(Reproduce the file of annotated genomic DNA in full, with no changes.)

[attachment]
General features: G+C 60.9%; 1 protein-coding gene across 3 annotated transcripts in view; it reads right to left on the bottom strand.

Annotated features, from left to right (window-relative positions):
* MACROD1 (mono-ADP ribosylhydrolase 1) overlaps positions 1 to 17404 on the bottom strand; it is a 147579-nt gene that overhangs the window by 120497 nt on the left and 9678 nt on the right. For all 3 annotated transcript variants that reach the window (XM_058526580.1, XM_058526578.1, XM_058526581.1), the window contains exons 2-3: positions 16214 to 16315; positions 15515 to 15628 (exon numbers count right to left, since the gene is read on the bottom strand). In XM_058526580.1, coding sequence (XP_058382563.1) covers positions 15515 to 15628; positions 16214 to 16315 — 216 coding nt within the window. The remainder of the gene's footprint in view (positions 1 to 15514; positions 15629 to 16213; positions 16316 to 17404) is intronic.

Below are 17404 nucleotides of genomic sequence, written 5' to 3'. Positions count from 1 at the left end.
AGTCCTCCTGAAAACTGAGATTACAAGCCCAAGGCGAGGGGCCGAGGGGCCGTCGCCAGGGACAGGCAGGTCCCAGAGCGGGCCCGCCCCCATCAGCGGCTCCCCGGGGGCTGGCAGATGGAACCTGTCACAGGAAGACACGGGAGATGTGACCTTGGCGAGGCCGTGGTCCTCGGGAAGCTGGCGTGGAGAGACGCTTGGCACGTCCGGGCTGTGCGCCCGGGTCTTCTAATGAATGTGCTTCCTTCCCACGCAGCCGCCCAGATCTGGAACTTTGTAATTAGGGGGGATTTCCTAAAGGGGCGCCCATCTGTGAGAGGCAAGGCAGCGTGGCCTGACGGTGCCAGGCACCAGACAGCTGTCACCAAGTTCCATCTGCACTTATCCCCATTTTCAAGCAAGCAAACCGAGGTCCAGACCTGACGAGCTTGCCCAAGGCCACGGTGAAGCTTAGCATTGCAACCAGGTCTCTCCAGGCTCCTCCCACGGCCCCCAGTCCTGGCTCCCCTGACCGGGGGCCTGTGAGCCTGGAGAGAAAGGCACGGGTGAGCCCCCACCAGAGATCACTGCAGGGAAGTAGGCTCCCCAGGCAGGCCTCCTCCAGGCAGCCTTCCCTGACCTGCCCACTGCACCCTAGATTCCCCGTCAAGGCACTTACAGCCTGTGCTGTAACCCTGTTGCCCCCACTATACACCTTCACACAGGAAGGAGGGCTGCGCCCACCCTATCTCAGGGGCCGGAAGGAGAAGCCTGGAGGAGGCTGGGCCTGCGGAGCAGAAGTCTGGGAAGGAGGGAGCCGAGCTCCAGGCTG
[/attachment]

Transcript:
General features: G+C 60.9%; 1 protein-coding gene across 3 annotated transcripts in view; it reads right to left on the bottom strand.

Annotated features, from left to right (window-relative positions):
* MACROD1 (mono-ADP ribosylhydrolase 1) overlaps positions 1 to 17404 on the bottom strand; it is a 147579-nt gene that overhangs the window by 120497 nt on the left and 9678 nt on the right. For all 3 annotated transcript variants that reach the window (XM_058526580.1, XM_058526578.1, XM_058526581.1), the window contains exons 2-3: positions 16214 to 16315; positions 15515 to 15628 (exon numbers count right to left, since the gene is read on the bottom strand). In XM_058526580.1, coding sequence (XP_058382563.1) covers positions 15515 to 15628; positions 16214 to 16315 — 216 coding nt within the window. The remainder of the gene's footprint in view (positions 1 to 15514; positions 15629 to 16213; positions 16316 to 17404) is intronic.

Below are 17404 nucleotides of genomic sequence, written 5' to 3'. Positions count from 1 at the left end.
AGTCCTCCTGAAAACTGAGATTACAAGCCCAAGGCGAGGGGCCGAGGGGCCGTCGCCAGGGACAGGCAGGTCCCAGAGCGGGCCCGCCCCCATCAGCGGCTCCCCGGGGGCTGGCAGATGGAACCTGTCACAGGAAGACACGGGAGATGTGACCTTGGCGAGGCCGTGGTCCTCGGGAAGCTGGCGTGGAGAGACGCTTGGCACGTCCGGGCTGTGCGCCCGGGTCTTCTAATGAATGTGCTTCCTTCCCACGCAGCCGCCCAGATCTGGAACTTTGTAATTAGGGGGGATTTCCTAAAGGGGCGCCCATCTGTGAGAGGCAAGGCAGCGTGGCCTGACGGTGCCAGGCACCAGACAGCTGTCACCAAGTTCCATCTGCACTTATCCCCATTTTCAAGCAAGCAAACCGAGGTCCAGACCTGACGAGCTTGCCCAAGGCCACGGTGAAGCTTAGCATTGCAACCAGGTCTCTCCAGGCTCCTCCCACGGCCCCCAGTCCTGGCTCCCCTGACCGGGGGCCTGTGAGCCTGGAGAGAAAGGCACGGGTGAGCCCCCACCAGAGATCACTGCAGGGAAGTAGGCTCCCCAGGCAGGCCTCCTCCAGGCAGCCTTCCCTGACCTGCCCACTGCACCCTAGATTCCCCGTCAAGGCACTTACAGCCTGTGCTGTAACCCTGTTGCCCCCACTATACACCTTCACACAGGAAGGAGGGCTGCGCCCACCCTATCTCAGGGGCCGGAAGGAGAAGCCTGGAGGAGGCTGGGCCTGCGGAGCAGAAGTCTGGGAAGGAGGGAGCCGAGCTCCAGGCTG